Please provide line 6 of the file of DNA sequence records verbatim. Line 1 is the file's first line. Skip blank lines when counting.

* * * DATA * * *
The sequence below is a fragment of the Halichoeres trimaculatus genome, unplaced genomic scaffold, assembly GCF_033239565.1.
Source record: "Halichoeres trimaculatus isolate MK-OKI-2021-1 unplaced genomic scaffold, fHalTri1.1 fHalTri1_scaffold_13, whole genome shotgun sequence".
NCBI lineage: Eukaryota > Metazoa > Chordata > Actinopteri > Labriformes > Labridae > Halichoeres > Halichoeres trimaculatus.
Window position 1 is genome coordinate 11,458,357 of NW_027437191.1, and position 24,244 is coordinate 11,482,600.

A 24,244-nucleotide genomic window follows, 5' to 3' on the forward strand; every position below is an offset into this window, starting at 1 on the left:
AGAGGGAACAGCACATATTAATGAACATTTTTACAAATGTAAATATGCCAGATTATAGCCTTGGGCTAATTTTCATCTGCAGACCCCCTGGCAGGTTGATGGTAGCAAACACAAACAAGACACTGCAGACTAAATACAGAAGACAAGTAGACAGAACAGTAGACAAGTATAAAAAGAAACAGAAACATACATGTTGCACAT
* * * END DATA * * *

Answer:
AGAGGGAACAGCACATATTAATGAACATTTTTACAAATGTAAATATGCCAGATTATAGCCTTGGGCTAATTTTCATCTGCAGACCCCCTGGCAGGTTGATGGTAGCAAACACAAACAAGACACTGCAGACTAAATACAGAAGACAAGTAGACAGAACAGTAGACAAGTATAAAAAGAAACAGAAACATACATGTTGCACAT